View my paintings:


Sunday 16 January 2022

Downy Woodpeckers

    I have mentioned before about my “peanut butter log” and how much birds (and squirrels, and deer) love to eat the peanut butter, well here is a photo I took of two Downy Woodpeckers busy stuffing their faces with the stuff.  Downy Woodpeckers range across most of North America and Canada and they are the smallest woodpeckers around.  The are 6-7 inches (15-18 cm) long.  I have a couple of pairs of Downy Woodpeckers around our place.

Take a look at my paintings at:


Saturday 15 January 2022

Please Take Me Outside, I Am So Bored

    Kona, with her head resting on the arms of a chair, looks up with her pleading eyes, and we get the message, she is tired of laying around in the house, she wants to be outside.  We’ve thrown her ball inside, we’ve given her time consuming snacks, but that’s just not enough, she wants to be outside to smell the animal scents and act like a wild dog.

    Unfortunately, taking her outside these days isn’t that easy.  The deep snow is rotten and can’t support her weight.  The snowshoed paths I have made are no longer as firm as they were, so my boots constantly break through the snow, or slide sideways.  The driveway is again so treacherous with ice, I feel like I am risking my life to walk on it.  (I will throw some more sand on it after I am done with this blog).  In short, things are just not very conducive to taking Kona for a walk outside, so we have to deal with an unhappy, very bored dog.

View my paintings at:


Friday 14 January 2022

Color in the East (and the West)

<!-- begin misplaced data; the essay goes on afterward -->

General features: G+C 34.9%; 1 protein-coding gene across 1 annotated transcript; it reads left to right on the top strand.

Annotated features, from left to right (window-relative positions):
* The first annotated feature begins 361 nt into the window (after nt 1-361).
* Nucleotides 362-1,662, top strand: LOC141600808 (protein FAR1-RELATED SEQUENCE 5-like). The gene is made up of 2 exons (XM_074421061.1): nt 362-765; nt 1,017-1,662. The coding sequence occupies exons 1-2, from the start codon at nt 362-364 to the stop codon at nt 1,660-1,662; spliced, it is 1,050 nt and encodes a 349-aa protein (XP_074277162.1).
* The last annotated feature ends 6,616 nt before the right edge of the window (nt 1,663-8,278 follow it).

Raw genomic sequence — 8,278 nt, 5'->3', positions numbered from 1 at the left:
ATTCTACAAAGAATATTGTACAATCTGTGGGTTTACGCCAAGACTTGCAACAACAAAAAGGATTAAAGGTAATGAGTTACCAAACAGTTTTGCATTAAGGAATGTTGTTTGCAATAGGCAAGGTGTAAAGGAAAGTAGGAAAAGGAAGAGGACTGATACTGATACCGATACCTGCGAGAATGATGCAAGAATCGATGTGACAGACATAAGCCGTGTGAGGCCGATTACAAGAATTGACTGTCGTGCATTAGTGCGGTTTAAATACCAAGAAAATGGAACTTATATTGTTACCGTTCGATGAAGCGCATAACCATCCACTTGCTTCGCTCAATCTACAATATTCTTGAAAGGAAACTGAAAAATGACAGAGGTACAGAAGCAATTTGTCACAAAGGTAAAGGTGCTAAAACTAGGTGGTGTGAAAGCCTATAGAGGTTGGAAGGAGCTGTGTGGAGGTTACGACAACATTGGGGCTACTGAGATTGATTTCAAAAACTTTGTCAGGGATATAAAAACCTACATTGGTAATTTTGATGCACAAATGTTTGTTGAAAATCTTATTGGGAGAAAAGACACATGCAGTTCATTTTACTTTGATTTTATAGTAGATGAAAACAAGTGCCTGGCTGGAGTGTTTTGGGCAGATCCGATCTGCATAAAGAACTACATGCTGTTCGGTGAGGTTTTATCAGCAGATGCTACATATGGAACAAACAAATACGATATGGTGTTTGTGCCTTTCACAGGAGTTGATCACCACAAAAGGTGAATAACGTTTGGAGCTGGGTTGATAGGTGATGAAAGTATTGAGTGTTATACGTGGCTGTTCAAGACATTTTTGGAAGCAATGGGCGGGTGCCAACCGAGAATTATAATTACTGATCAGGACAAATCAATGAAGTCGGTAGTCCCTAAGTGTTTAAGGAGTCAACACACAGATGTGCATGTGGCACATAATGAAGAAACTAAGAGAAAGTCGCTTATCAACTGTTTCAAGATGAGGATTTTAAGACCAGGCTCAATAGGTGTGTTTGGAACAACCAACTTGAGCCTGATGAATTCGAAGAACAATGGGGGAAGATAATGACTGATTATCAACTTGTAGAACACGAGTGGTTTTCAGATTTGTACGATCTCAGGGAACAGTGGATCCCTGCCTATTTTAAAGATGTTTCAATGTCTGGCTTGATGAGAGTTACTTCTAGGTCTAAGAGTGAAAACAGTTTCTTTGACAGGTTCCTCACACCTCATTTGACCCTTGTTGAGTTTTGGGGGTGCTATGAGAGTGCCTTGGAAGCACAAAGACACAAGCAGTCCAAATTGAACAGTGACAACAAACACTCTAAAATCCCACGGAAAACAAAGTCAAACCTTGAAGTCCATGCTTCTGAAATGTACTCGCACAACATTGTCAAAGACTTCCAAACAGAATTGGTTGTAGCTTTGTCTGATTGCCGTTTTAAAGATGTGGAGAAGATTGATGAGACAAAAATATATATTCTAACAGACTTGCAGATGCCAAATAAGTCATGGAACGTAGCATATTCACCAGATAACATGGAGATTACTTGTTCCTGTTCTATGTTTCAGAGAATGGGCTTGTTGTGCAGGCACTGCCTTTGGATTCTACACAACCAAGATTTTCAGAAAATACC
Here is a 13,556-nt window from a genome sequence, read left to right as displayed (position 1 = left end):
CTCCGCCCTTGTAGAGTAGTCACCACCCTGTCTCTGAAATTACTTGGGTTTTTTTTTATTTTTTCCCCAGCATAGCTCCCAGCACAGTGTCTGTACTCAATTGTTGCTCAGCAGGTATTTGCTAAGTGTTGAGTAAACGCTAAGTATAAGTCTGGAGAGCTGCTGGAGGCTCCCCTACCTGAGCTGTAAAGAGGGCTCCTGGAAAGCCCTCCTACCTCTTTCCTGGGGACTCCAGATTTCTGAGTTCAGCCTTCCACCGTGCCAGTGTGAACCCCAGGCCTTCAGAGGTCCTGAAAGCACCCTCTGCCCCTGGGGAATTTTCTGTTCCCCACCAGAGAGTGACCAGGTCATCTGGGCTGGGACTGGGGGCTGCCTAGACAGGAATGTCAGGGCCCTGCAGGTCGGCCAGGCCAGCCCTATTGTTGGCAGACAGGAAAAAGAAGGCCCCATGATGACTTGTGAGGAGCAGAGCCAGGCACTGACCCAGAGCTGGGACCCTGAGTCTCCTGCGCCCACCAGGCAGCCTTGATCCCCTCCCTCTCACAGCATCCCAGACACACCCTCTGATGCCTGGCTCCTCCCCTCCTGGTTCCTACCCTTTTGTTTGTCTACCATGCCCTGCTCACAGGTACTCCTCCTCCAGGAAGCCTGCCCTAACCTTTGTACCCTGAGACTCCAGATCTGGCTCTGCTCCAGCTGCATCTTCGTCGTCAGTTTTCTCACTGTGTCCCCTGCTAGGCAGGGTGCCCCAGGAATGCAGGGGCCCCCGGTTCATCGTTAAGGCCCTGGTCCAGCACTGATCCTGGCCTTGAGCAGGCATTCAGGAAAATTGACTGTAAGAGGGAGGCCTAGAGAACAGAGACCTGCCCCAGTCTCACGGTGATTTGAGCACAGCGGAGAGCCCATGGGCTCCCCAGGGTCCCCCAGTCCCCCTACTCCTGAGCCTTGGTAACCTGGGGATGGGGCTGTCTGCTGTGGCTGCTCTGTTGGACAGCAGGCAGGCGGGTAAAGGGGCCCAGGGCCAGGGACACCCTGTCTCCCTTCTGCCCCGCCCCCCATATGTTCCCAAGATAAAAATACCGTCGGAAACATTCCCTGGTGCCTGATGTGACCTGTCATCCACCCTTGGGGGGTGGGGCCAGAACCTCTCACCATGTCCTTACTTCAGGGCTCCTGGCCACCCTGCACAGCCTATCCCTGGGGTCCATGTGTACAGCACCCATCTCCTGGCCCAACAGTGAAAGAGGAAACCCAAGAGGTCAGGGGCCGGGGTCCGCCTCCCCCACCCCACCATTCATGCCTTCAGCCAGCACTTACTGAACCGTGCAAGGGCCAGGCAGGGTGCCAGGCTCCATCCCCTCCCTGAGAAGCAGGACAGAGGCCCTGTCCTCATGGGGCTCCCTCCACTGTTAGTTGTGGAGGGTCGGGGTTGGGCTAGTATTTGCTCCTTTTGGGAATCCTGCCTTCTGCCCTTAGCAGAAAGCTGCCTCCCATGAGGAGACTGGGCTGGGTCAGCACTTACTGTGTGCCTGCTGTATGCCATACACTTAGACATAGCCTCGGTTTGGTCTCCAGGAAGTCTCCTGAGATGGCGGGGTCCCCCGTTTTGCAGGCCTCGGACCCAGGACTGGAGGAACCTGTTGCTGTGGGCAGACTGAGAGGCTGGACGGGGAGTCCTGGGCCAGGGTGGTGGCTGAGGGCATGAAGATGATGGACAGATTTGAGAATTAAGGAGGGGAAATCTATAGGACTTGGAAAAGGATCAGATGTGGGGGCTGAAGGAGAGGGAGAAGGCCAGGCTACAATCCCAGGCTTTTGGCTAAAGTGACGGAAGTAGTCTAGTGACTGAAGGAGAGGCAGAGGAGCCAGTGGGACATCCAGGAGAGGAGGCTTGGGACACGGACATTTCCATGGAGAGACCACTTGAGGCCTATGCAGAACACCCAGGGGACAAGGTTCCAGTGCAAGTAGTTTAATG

As I was painting my daily square, I happened to glance out of the window to see the flaming clouds of a spectacular sunrise.  My scramble to get my camera made Kona explode in a barking fit, but out the door I went.  I got to the top of the driveway and took the photo above.  

    While everyone’s eyes are always drawn to the color of dramatic sunrise or sunset, they don’t always turn around to see what is going on behind them and that is often quite amazing too.  The photo below shows what was going on at the same time in the west. 

View my paintings at:

Thursday 13 January 2022

The Glacier on the Roof

    Our above freezing temperatures have cause all of the snow-buildup on the roof to start to slowly move down-slope.  I am always fascinated when this happens, to see the snow curl, yet not break off, when it extends over the end of the roof.  Ice that has formed at the bottom of the snow-load is amazingly strong and keeps the snow in one piece until eventually its weight does cause it to break, or until I get a shovel and break it.  (I am always in fear that it might break and fall on one of our pets.)

    Our house has two roof levels, and eventually, we will hear and feel the “Boom” when snow from the upper level finally breaks off and falls to the lower level.  

    The photo below shows the overburden of snow hanging outside the upstairs window.

Take a look at my paintings: